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Cell Tissue Res. 1975 May 27;159(1):121-40.

The ultrastructure of the sensory cells in the chemoreceptor of the ommatophore of Helix pomatia L.


Most of the sensory cells found in the chemoreceptor of the ommatophore of Helix pomatia are typical bipolar cells. The chemoreceptor is deveded by a furrow into two parts; within the ventral subdivision the layer of sensory cell bodiesis thicker than in the dorsal part. According to the differentiations of the apical surface of the dendrites, it is possible to distinguish six different classes: a) dendrites with one cilium and 75 nm thick cytofila (sometimes dendrites of identical appearance posses more than one cilium); b)dendrites with several cilial and 150 nm thick cytofila; c) dendrites with several cilia, 50 nm thick cytofila, and long, striated rootlets; d) dendrites with several cilia bur without cytofila; e) dendrites with 130 nm thick cytofila but without cilia; and f) dendrites with 65 nm thick cytofila but without cilia; dendrites of this class are the only ones with a cytoplasm more electron dense than that of the surrounding supporting cells. All these dendrites are connected to the surrounding supporting cells by terminal bars, each consisting of zonula adhaerens, aonula intermedia and zonula septata. The perikarya of the sensory cells measure approximately 15 mum by 8 mum and enclose 10 mum by 6 mum large nuclei. Axons, originating from these perikarya, extend to the branches of the digital ganglion. In the distal part of this gangloin the axons come into synaptic contact with interneurons, but in our electron micrography it was not possible to coordinate processes and synapses with the corresponding neurons.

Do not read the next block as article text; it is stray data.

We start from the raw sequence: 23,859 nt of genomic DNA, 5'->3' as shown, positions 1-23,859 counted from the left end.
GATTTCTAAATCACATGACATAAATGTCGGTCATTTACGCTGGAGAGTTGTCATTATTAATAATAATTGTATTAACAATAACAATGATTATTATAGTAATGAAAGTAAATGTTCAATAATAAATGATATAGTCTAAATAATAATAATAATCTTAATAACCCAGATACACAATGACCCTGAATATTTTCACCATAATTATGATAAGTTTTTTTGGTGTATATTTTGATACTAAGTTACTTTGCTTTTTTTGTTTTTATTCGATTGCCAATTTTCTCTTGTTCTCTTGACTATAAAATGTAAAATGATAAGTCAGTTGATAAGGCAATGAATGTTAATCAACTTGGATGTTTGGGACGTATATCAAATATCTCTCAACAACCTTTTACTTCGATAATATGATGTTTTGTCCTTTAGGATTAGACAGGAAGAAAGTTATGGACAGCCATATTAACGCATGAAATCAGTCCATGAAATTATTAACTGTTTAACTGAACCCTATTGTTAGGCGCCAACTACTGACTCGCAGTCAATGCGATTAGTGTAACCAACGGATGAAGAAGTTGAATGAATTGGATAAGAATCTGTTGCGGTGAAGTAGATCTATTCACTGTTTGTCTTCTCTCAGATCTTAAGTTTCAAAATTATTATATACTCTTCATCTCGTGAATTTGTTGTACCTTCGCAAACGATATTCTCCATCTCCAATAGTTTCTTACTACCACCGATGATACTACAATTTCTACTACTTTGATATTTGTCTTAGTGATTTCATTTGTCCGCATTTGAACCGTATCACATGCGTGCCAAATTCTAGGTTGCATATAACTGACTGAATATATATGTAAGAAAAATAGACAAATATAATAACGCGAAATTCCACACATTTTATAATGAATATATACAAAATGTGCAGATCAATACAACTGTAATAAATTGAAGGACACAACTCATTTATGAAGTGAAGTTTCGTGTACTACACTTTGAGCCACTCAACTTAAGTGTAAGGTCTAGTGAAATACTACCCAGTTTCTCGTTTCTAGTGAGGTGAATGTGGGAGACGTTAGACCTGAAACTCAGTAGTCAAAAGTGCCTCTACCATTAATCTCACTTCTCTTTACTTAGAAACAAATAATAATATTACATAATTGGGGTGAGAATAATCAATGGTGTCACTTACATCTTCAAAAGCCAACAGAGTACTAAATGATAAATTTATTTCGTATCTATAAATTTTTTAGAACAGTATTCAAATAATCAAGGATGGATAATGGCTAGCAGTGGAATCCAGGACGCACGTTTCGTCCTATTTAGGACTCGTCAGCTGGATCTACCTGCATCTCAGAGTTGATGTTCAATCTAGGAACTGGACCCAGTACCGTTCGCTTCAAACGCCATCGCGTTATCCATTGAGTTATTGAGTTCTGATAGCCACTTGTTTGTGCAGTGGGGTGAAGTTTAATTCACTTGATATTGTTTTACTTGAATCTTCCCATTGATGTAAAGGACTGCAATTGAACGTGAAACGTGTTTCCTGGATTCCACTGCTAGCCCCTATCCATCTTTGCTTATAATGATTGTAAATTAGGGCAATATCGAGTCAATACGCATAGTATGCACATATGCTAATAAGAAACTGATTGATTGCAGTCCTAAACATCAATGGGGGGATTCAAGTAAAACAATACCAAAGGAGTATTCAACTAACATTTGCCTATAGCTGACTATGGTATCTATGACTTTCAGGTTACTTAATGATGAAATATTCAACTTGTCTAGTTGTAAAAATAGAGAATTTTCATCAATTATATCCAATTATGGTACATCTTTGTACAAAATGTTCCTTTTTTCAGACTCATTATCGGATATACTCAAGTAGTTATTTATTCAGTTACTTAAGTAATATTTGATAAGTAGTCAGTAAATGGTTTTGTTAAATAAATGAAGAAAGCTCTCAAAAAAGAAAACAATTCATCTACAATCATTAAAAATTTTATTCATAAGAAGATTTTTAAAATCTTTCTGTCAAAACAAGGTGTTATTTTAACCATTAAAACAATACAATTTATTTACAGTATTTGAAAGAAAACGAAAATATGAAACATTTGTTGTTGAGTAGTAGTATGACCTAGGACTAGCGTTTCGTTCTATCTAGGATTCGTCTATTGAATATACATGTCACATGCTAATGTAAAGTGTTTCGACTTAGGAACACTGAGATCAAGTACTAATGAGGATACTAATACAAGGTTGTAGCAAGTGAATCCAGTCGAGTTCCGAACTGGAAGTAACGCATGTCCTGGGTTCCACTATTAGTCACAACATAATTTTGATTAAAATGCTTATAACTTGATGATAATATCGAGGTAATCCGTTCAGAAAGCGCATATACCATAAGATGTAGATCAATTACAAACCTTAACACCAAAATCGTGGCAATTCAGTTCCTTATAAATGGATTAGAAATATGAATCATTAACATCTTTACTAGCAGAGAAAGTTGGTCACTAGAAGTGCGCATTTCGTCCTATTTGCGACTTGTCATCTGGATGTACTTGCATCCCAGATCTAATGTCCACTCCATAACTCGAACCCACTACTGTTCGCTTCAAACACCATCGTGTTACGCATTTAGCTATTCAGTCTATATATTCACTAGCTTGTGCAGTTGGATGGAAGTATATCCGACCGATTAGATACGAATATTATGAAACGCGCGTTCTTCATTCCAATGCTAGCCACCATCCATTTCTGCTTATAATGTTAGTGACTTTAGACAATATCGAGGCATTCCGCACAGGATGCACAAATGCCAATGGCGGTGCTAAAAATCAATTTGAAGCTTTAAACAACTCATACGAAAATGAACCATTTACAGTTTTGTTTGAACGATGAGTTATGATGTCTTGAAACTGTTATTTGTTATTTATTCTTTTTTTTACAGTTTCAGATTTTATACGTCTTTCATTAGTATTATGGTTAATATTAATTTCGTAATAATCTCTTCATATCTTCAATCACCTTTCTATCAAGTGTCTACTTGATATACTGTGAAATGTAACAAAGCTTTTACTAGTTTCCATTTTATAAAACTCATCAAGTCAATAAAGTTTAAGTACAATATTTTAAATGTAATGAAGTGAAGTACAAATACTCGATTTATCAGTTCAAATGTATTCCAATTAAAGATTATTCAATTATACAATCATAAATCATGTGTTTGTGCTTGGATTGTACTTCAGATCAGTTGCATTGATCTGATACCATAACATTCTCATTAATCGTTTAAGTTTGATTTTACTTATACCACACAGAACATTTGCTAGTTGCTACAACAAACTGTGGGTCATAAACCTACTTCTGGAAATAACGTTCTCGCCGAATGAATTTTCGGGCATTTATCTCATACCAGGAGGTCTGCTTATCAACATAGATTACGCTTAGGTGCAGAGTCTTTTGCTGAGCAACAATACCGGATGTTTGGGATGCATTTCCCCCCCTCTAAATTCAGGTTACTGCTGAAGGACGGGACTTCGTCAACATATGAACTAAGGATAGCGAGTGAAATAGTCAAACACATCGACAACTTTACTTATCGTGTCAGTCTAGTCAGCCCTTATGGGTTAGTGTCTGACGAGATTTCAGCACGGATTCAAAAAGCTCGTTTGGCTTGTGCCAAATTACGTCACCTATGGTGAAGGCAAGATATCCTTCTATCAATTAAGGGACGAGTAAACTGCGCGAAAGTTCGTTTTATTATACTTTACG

[Indexed for MEDLINE]

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